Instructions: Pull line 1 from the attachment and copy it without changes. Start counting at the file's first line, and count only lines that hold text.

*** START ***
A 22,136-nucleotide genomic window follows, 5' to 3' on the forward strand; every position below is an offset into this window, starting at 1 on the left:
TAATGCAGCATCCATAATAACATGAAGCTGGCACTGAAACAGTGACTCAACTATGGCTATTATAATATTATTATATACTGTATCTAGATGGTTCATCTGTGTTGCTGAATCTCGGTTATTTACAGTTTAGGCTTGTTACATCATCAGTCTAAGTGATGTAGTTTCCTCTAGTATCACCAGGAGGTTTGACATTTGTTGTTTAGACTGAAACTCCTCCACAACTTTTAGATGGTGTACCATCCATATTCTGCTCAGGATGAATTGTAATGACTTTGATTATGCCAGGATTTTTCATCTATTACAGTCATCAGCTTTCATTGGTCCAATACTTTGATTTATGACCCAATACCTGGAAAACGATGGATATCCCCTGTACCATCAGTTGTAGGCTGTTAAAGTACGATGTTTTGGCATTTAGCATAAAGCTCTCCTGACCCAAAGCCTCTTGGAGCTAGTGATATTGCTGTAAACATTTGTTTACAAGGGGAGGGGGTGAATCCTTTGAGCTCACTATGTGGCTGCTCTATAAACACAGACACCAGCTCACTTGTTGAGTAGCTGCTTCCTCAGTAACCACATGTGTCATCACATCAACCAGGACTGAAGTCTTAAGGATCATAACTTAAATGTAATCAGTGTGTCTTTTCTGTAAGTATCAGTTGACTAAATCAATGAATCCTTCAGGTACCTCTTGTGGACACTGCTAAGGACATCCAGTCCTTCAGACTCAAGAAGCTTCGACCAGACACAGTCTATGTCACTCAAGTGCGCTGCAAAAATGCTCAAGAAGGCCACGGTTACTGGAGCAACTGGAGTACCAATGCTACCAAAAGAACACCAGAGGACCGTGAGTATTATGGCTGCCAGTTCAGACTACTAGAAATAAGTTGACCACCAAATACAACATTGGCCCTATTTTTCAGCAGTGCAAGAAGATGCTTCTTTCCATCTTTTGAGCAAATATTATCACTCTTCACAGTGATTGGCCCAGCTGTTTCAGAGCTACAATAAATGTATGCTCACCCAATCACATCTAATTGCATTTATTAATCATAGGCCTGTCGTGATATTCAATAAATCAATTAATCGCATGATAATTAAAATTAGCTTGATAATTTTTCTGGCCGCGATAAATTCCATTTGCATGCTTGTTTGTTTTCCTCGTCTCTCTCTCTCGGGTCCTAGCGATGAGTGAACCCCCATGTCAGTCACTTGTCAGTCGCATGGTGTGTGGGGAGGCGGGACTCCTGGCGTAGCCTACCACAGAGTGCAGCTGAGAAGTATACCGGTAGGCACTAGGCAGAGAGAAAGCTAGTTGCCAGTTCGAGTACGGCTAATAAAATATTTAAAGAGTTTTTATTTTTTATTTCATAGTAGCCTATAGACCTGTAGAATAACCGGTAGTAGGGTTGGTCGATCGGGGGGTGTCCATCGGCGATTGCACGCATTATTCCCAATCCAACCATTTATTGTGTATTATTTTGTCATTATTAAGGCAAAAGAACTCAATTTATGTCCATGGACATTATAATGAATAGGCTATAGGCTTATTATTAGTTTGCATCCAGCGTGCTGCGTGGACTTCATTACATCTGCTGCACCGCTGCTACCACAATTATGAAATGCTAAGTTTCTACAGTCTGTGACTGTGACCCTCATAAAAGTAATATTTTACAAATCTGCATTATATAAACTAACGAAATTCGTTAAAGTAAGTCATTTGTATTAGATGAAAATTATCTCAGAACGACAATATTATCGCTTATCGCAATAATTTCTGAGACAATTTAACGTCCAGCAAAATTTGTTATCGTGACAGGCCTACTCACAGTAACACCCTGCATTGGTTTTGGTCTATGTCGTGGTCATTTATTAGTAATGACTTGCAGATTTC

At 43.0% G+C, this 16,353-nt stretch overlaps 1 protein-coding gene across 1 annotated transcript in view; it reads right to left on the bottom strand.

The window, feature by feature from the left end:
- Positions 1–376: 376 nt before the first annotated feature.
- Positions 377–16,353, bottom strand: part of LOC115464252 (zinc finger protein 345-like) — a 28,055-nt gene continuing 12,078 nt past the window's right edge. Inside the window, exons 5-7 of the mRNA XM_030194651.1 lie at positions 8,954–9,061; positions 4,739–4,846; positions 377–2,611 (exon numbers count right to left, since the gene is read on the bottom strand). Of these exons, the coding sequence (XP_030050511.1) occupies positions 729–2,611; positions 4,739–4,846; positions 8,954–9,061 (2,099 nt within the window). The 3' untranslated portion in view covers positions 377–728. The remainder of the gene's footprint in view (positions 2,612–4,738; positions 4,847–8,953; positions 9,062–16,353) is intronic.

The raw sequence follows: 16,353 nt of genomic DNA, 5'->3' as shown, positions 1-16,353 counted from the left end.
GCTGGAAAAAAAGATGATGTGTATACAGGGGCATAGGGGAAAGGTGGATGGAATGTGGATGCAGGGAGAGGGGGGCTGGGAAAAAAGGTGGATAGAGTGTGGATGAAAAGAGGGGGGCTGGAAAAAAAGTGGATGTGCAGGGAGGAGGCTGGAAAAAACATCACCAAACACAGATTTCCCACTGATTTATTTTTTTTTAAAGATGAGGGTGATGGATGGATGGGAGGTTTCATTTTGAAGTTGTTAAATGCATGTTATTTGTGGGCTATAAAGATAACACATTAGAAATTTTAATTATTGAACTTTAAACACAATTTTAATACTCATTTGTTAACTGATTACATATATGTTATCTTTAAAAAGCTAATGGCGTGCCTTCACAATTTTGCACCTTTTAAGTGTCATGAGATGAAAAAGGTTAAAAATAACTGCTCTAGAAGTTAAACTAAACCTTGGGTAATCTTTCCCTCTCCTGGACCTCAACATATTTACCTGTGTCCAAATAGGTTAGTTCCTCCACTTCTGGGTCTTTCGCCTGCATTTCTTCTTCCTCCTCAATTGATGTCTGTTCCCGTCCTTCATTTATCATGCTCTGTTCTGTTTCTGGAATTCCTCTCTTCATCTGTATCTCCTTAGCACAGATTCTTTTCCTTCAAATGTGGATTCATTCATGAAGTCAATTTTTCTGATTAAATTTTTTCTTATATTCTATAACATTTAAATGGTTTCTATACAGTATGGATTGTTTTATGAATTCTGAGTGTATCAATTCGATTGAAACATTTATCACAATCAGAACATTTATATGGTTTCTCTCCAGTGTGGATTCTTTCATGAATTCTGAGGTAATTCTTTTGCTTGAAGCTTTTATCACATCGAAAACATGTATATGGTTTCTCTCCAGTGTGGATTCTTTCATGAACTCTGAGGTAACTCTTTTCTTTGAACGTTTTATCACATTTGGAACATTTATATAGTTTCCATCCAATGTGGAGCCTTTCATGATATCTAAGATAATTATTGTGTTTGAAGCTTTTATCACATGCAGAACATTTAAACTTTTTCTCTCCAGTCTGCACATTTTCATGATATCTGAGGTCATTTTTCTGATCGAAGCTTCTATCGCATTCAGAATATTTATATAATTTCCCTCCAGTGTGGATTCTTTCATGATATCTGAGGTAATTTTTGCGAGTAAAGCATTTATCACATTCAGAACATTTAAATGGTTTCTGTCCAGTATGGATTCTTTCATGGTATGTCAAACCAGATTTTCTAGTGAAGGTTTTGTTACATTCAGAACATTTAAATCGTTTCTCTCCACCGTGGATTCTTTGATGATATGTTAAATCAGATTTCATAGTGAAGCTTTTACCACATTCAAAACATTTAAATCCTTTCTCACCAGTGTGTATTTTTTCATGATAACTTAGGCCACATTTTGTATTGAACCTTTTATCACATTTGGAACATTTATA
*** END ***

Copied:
A 22,136-nucleotide genomic window follows, 5' to 3' on the forward strand; every position below is an offset into this window, starting at 1 on the left: